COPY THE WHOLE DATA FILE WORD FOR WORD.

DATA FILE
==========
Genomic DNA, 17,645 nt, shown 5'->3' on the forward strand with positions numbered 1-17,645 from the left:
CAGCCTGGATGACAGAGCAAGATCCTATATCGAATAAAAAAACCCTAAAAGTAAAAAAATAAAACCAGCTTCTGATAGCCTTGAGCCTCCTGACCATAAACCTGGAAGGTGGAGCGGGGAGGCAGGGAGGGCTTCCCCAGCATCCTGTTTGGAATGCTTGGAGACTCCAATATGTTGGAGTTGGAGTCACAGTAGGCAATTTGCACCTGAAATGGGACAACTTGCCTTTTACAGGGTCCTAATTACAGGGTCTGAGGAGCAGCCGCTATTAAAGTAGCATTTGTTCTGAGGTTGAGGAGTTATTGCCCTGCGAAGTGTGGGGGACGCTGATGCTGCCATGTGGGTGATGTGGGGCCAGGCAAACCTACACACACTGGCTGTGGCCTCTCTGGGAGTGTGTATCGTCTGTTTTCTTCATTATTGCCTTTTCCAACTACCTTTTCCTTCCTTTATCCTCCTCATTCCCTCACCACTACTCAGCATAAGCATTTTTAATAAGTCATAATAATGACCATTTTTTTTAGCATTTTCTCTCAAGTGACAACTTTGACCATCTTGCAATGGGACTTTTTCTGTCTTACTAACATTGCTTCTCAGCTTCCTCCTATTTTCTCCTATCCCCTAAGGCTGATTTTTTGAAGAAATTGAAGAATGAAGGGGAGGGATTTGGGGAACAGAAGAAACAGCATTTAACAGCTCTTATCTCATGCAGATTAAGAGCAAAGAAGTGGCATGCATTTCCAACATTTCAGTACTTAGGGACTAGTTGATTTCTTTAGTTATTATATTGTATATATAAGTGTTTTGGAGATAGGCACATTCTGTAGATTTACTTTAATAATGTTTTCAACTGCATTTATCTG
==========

Genomic DNA, 17,645 nt, shown 5'->3' on the forward strand with positions numbered 1-17,645 from the left:
CAGCCTGGATGACAGAGCAAGATCCTATATCGAATAAAAAAACCCTAAAAGTAAAAAAATAAAACCAGCTTCTGATAGCCTTGAGCCTCCTGACCATAAACCTGGAAGGTGGAGCGGGGAGGCAGGGAGGGCTTCCCCAGCATCCTGTTTGGAATGCTTGGAGACTCCAATATGTTGGAGTTGGAGTCACAGTAGGCAATTTGCACCTGAAATGGGACAACTTGCCTTTTACAGGGTCCTAATTACAGGGTCTGAGGAGCAGCCGCTATTAAAGTAGCATTTGTTCTGAGGTTGAGGAGTTATTGCCCTGCGAAGTGTGGGGGACGCTGATGCTGCCATGTGGGTGATGTGGGGCCAGGCAAACCTACACACACTGGCTGTGGCCTCTCTGGGAGTGTGTATCGTCTGTTTTCTTCATTATTGCCTTTTCCAACTACCTTTTCCTTCCTTTATCCTCCTCATTCCCTCACCACTACTCAGCATAAGCATTTTTAATAAGTCATAATAATGACCATTTTTTTTAGCATTTTCTCTCAAGTGACAACTTTGACCATCTTGCAATGGGACTTTTTCTGTCTTACTAACATTGCTTCTCAGCTTCCTCCTATTTTCTCCTATCCCCTAAGGCTGATTTTTTGAAGAAATTGAAGAATGAAGGGGAGGGATTTGGGGAACAGAAGAAACAGCATTTAACAGCTCTTATCTCATGCAGATTAAGAGCAAAGAAGTGGCATGCATTTCCAACATTTCAGTACTTAGGGACTAGTTGATTTCTTTAGTTATTATATTGTATATATAAGTGTTTTGGAGATAGGCACATTCTGTAGATTTACTTTAATAATGTTTTCAACTGCATTTATCTG